Lucretia Dooneshafte had been introduced to her literary agent even before graduating from a celebrated East Anglian creative writing course. Lucretia’s tutor (and incidentally her lover) Jude Spentlow, had described Lucretia’s short stories as ‘narrative-busting minimalist masterpieces’ to Hilary Plum of Plum, Pie Associates. Jude and Hilary had been at university together and Jude knew that what Hilary wanted most was a real Booker prospect. Lucretia was definitely ‘it’. After ten years of teaching, Jude said that he had never ‘had’ such a talented student.
On the strength of this recommendation Hilary had negotiated a publishing contract with industry newcomer ‘Book Smack’, an edgy young imprint whose mission was to publish ‘Debut Classics’. It’s true that no one at Book Smack entirely understood what this meant, nor did they entirely get their strapline, which was ‘Tomorrow is too late’. However, everyone was very, very excited. Mind you, Hilary had noticed that a great many people in the industry seemed to be very, very excited on an almost permanent basis.
Lucretia finally graduated and brought forth her ‘Debut Classic’, which turned out to be a work so absurdly rarified that it consisted almost entirely of abstract nouns. The novel ‘Evanescence’ was set in an abandoned lighthouse off the Dogger Bank,where the souls of drowned sailors were trapped within the light and revolved while continually keening. There was no narrative.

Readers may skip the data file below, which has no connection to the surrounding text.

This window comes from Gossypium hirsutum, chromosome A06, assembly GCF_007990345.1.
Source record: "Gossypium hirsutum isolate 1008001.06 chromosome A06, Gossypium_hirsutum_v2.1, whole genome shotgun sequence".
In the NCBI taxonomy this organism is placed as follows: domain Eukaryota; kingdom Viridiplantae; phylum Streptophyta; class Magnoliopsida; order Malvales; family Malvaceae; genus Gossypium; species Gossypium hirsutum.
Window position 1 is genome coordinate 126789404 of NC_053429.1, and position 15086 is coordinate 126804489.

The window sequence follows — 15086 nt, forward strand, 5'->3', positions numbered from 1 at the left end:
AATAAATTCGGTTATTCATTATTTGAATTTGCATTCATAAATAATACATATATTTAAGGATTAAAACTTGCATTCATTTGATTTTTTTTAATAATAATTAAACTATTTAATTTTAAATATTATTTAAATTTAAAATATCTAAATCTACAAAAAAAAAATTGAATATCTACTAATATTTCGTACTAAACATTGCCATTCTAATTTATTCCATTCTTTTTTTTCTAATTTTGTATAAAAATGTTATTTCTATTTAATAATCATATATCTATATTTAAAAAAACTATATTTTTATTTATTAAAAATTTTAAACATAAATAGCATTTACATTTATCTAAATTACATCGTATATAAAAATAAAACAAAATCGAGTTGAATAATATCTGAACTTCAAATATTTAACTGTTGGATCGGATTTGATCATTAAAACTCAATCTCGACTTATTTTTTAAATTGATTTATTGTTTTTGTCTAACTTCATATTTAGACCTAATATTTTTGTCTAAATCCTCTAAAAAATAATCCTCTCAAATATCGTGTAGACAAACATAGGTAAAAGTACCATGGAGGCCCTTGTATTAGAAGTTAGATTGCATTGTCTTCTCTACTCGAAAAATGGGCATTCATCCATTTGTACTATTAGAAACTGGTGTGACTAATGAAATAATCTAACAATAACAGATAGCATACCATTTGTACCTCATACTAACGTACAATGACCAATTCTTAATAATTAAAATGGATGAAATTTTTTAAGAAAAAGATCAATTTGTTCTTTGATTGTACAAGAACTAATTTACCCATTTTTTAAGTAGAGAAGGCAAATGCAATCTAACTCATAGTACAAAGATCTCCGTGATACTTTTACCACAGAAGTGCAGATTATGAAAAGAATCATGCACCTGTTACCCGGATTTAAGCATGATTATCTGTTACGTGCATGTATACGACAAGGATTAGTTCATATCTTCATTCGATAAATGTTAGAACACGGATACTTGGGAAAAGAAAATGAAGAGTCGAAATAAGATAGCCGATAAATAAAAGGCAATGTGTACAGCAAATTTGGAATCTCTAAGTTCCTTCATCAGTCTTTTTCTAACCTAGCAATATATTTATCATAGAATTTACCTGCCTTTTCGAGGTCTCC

Unfortunately the novel was already much anticipated as Lucretia had been launched onto the media as a rising star. She had been met with enormous interest due to several factors. For one, she had waist-length blond hair, eyes of cerulean blue and an expression that told of some incalculable hurt. More substantially her father was a cabinet minister married to a well-known actress, and her uncle had won the Booker in the early eighties. When interviewed, novelist Tristram Doonshafte had spoken of his niece as a girl given to ‘plentiful weeping at the merest slight – ghastly little wimp’, and dubbed her aspirations to be a novelist as ‘brave’. Thus Lucretia’s looks and connections had made her catnip to journalists.
This was how, despite growing editorial doubts, the publicists at Book Bang conceived an irresistible way of distracting the press from the impenetrability of Lucretia’s prose by creating a stunt. They would launch the book in a suitably themed and cinematic sea location where Lucretia could be framed, thus achieving her manifest destiny as a mermaid, meanwhile they would serve (cheap) seafood to the literary press.
A disused North Sea lighthouse was found and preparation made to hire a boat for the press, as the lighthouse stood a fair distance from the shore. Lucretia, Hilary and Jude arrived by early boat together with the people from Book Smack, a set dresser, lighting man and a hundredweight of cooked cockles. Everything was set fair for the journalists’ arrival and a book launch that no one would forget. However, cavalier as the publishing industry tends to be with the Shipping Forecast, they had overlooked one crucial factor – the weather.